Friday, August 17, 2012

Feminist Dilemma In The Hospital

    The other day I was checking in on one of my patients, a pleasant old man whom I enjoy chatting with every morning.  I had been following him for a few days, and on this particular day, when I was doing his physical exam, and my male intern happened to be in the room with me, I told him I had to check his belly, and the patient said, "Sure, do whatever you have to do! You're the nurse! And he's the doctor!"

    Unfortunately, this is not the first time this has happened to me, and it will definitely not be the last.  I wasn't angry at him at all, because he honestly didn't mean anything malicious by it.  He just assumed that I was the nurse because I am a woman, even though I was wearing the exact same green scrubs and white coat that my intern was, and the nurses in our hospital wear blue.  It's fine though, a lot of patients don't even notice the subtle clues about who's who in the hospital.  I mean, how would they know?!  And I can't really blame them.  Each patient probably have between 10-30 different healthcare workers coming in and out of their rooms every day, many of whom don't even introduce themselves, so no wonder they can't keep track of everyone.

    I realize that this stereotype of women being nurses and men being doctors isn't going to change any time soon, so I have learned not to get upset with patients making honest mistakes.  However, when this happened the other day I found myself in a dilemma of whether or not I should set the patient straight.  Should I just keep my mouth shut, and let him go on thinking I was a nurse?  Does it really matter if he knows my "title"?  Or should I speak up, and let him know that I am actually almost a doctor?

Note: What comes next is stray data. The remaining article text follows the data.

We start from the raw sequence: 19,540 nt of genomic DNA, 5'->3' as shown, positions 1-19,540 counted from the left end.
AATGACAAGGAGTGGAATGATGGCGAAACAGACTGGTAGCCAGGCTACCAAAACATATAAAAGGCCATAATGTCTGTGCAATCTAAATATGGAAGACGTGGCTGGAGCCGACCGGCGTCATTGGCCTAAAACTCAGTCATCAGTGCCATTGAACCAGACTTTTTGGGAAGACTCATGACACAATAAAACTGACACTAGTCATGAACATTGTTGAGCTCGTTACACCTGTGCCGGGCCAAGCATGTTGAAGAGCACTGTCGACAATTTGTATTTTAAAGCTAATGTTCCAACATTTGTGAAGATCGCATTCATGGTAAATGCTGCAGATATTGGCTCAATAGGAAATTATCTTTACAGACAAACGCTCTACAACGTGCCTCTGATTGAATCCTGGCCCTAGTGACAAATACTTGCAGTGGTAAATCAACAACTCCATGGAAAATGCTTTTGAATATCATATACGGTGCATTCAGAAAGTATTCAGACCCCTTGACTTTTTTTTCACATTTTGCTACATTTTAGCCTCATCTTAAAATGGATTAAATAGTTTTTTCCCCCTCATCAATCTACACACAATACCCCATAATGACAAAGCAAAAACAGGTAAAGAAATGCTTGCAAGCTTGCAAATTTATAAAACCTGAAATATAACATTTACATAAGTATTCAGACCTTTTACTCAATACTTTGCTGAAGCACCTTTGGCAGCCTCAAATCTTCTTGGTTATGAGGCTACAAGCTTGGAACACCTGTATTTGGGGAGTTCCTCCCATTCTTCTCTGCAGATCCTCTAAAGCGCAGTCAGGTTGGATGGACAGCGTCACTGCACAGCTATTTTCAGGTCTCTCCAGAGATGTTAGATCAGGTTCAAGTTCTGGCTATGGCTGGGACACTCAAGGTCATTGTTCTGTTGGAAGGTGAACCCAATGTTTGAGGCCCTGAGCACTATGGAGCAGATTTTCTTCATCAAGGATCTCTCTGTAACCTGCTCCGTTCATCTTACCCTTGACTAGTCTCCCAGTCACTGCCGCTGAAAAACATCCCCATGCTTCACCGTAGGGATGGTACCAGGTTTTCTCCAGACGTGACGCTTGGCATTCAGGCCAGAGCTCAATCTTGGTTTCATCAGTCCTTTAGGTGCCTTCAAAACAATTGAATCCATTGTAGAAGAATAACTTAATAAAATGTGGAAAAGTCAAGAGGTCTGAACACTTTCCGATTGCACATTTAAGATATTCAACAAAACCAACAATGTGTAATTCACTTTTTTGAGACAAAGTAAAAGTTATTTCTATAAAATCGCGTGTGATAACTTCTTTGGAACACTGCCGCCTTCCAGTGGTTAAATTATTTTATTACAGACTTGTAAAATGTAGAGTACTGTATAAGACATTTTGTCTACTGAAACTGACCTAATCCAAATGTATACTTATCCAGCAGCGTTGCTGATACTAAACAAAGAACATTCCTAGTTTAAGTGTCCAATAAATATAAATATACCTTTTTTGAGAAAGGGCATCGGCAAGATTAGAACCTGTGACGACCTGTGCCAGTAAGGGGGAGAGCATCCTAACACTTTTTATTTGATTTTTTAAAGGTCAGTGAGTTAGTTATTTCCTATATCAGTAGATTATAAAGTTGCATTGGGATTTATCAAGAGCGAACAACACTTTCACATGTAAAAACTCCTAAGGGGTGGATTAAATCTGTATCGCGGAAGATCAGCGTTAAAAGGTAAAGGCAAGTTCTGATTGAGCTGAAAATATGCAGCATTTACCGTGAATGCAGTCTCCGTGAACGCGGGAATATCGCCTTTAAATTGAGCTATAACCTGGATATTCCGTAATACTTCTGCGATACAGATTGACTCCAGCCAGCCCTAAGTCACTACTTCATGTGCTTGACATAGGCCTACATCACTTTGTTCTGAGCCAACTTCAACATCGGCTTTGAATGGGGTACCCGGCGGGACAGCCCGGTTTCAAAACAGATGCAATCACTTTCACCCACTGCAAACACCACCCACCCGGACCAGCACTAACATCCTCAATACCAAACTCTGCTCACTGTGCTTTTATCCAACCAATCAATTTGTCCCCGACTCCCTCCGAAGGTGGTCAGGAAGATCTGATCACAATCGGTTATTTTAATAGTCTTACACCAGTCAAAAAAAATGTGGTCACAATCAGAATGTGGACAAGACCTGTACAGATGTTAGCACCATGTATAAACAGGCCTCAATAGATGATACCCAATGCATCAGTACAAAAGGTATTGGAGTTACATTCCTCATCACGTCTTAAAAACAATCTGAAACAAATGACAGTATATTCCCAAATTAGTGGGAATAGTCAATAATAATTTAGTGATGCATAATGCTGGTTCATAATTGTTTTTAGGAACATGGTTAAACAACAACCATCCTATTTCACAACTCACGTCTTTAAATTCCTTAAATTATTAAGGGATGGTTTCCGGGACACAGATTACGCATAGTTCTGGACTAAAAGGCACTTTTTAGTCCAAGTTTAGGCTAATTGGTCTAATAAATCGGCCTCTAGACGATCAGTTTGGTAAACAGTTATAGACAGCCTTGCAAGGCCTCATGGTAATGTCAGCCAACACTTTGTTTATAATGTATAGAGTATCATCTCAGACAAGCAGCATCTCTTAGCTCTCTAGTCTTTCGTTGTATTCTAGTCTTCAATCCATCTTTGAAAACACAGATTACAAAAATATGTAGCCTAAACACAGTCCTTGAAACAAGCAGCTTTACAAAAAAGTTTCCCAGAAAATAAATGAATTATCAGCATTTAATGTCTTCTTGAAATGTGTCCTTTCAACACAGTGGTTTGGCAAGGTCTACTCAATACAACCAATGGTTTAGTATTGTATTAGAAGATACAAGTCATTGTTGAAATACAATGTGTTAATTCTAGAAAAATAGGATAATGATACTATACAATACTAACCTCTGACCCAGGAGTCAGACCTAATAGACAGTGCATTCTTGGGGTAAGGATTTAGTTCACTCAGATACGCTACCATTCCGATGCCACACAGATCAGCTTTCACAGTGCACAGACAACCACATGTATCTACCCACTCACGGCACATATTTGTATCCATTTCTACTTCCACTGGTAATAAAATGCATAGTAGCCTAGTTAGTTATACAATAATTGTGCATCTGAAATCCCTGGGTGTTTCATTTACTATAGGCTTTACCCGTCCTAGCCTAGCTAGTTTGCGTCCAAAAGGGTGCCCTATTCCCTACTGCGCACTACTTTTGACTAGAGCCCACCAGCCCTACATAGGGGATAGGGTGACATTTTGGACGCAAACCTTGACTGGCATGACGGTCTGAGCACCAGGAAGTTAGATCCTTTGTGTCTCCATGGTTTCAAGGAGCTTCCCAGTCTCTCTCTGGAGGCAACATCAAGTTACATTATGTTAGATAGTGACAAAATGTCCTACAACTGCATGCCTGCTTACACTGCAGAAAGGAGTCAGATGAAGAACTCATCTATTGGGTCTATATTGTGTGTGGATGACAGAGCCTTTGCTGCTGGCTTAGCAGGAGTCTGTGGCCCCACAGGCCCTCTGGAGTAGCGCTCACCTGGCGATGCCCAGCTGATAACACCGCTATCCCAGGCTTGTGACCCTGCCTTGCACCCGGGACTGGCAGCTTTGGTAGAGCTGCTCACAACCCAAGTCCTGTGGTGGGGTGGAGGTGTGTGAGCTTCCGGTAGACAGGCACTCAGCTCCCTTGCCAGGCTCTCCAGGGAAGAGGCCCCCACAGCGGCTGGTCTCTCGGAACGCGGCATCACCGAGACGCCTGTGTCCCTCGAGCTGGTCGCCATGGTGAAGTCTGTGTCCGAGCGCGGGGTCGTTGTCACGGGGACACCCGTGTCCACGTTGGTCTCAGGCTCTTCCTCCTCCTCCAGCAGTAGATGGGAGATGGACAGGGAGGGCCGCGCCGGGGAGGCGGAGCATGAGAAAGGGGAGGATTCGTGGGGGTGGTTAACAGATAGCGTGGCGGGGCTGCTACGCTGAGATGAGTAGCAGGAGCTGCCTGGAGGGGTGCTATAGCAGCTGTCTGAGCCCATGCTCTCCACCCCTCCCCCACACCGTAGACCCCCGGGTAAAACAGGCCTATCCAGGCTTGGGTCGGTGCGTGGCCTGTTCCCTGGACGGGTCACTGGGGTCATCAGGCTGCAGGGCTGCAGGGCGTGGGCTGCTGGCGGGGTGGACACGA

I decided that there was nothing wrong with telling him that I was actually a medical student, who will become a doctor in the near future.  Of course, there was no reason for me to be confrontational, because he didn't do anything wrong, so with a smile on my face, I said very matter-of-factly, "Oh, actually I'm a medical student.  I'm training to be a doctor!"  He replied, "Oh! Well, you've got to get your training somehow!"  And everyone was happy.


  1. I'm an ED resident and if I don't wear my white coat I get called nurse at least 10 times/shift despite the fact that I wear the same color scrubs as my male co-residents and they are embroidered with Dr. xx. It's an unfortunate bias that female physicians have to endure. I always correct people.

  2. This drives me slightly crazy at times.